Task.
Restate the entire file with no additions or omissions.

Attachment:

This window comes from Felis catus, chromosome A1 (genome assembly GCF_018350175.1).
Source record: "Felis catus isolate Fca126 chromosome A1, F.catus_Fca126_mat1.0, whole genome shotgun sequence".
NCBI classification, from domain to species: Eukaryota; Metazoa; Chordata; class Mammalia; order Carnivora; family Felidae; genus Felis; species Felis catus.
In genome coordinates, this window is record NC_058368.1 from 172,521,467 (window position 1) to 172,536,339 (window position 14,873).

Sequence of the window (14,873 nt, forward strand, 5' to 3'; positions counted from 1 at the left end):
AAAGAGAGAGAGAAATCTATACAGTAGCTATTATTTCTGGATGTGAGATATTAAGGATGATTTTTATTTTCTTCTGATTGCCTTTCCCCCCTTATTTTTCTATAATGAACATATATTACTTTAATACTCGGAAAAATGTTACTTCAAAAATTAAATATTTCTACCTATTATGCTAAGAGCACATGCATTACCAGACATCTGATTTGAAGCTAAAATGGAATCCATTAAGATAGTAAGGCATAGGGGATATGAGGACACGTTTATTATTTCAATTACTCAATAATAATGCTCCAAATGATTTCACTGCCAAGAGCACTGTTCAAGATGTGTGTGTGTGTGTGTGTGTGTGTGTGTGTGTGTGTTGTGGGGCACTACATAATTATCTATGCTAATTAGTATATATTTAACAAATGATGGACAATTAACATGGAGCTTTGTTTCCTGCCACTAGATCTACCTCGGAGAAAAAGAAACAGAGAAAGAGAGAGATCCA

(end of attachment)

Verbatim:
This window comes from Felis catus, chromosome A1 (genome assembly GCF_018350175.1).
Source record: "Felis catus isolate Fca126 chromosome A1, F.catus_Fca126_mat1.0, whole genome shotgun sequence".
NCBI classification, from domain to species: Eukaryota; Metazoa; Chordata; class Mammalia; order Carnivora; family Felidae; genus Felis; species Felis catus.
In genome coordinates, this window is record NC_058368.1 from 172,521,467 (window position 1) to 172,536,339 (window position 14,873).

Sequence of the window (14,873 nt, forward strand, 5' to 3'; positions counted from 1 at the left end):
AAAGAGAGAGAGAAATCTATACAGTAGCTATTATTTCTGGATGTGAGATATTAAGGATGATTTTTATTTTCTTCTGATTGCCTTTCCCCCCTTATTTTTCTATAATGAACATATATTACTTTAATACTCGGAAAAATGTTACTTCAAAAATTAAATATTTCTACCTATTATGCTAAGAGCACATGCATTACCAGACATCTGATTTGAAGCTAAAATGGAATCCATTAAGATAGTAAGGCATAGGGGATATGAGGACACGTTTATTATTTCAATTACTCAATAATAATGCTCCAAATGATTTCACTGCCAAGAGCACTGTTCAAGATGTGTGTGTGTGTGTGTGTGTGTGTGTGTGTGTGTGTTGTGGGGCACTACATAATTATCTATGCTAATTAGTATATATTTAACAAATGATGGACAATTAACATGGAGCTTTGTTTCCTGCCACTAGATCTACCTCGGAGAAAAAGAAACAGAGAAAGAGAGAGATCCA